Triscuit is debuting its first product that isn't a cracker in its 119-year history as it takes aim at millennials and Gen Z
- Triscuit is debuting its first-ever product that is not a cracker, with the new Wheatberry Clusters.
- The snack is made with wheat berries in kernel form, combined with various nuts, seeds, and dried fruit.
- Sally Barton, Triscuit's senior brand manager, says that Triscuit plans to target younger shoppers with the Wheatberry Clusters, appealing to on-the-go, health-conscious snackers.
Iconic cracker brand Triscuit is debuting its first product that isn't a cracker.
This week, Triscuit is rolling out Wheatberry Clusters, the only product in the brand's 119-year history that is not a cracker. The snack is made with wheat berries in kernel form, combined with various nuts, seeds, and dried fruit."We see it as a totally new snack, something that almost defies categories," Sally Barton, Triscuit's senior brand manager, told Business Insider. "It's not chips, it's not trail mix, it's not a cracker. It is something else entirely."
Triscuit, which is owned by $68 billion snack giant Mondelez, is attempting to tap into big snacking and wellness trends with the Wheatberry Clusters. Inspired by Americans' growing interest in cutting artificial ingredients, consuming plant-based products, and promoting the farm-to-table movement, Barton says the company spent three years developing and testing the Wheatberry Clusters.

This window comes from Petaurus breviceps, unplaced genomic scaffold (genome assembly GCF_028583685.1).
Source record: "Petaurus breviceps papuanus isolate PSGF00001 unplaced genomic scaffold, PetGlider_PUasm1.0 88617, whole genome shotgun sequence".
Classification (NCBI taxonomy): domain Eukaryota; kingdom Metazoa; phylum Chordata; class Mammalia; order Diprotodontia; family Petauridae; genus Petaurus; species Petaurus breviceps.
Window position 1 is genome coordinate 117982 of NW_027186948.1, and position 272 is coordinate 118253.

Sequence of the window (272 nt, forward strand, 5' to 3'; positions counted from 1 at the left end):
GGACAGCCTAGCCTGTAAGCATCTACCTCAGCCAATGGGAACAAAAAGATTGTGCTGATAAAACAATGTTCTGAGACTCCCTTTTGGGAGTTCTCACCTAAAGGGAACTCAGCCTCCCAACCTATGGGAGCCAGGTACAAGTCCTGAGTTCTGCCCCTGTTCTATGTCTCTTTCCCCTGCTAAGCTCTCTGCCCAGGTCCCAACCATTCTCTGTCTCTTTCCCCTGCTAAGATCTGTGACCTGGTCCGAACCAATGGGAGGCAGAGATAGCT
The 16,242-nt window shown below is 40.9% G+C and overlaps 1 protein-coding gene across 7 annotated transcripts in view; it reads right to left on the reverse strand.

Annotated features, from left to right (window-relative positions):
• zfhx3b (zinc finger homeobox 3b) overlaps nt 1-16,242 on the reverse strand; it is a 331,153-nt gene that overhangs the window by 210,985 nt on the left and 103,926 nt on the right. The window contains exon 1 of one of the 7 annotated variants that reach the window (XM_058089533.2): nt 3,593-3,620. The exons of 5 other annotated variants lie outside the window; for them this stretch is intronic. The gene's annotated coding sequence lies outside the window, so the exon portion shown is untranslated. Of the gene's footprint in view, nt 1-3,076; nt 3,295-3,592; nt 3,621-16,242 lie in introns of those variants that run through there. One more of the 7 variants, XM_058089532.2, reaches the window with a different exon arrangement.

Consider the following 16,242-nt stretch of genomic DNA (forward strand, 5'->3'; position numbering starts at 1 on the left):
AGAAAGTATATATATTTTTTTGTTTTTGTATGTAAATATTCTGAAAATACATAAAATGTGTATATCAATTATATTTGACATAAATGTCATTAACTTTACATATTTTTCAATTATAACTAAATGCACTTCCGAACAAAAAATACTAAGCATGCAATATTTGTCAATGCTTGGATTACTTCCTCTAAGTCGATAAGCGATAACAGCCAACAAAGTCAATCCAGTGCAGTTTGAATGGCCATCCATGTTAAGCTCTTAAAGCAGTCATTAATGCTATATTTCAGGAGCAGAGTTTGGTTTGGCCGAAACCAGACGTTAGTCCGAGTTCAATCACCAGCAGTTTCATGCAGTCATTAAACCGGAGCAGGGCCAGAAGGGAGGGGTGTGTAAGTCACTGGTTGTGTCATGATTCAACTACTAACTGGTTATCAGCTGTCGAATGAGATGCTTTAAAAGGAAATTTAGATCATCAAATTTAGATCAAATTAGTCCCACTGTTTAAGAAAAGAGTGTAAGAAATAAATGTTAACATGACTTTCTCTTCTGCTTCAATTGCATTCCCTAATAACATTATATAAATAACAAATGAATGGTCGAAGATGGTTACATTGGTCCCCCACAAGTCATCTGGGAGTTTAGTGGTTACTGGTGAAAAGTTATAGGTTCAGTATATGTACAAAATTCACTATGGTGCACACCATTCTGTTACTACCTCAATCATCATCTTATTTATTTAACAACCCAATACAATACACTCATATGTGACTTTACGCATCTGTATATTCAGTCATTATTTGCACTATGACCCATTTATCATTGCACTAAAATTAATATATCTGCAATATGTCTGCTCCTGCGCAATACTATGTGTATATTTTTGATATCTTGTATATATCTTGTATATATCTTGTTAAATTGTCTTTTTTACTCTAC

In terms of calories and carbohydrates, the Wheatberry Clusters are pretty similar to the classic Triscuit cracker; the cracker has 120 calories and 20 grams of carbs per serving, while the Cranberries and Cashews cluster has 130 calories and 20 grams of carbs.
The target customer for the Wheatberry Clusters is younger than the average Triscuit eater, according to Barton. They're busy and active people who think a lot about nutrition and health. They might be looking for a new on-the-go snack for the "afternoon slump" in a variety of forms - on their own, on salads, or on yogurt.
Still, millennials are by no means killing the cracker business. Triscuit's sales are up year to date, according to Barton."There's a need for crackers in that people are looking for something to tide them over," Barton said. "They're looking for sustenance."
If there is a difference between older and younger Triscuit eaters, it is that millennials and Gen Zers are seeking snacks that fit their specific needs. The Wheatberry Clusters are intended to meet these desires.
"Personalization feels like something those younger consumers look for," Barton said. "They tend to look for solutions that fit them. And, I think they're looking for ways brands and products can fit their lifestyle."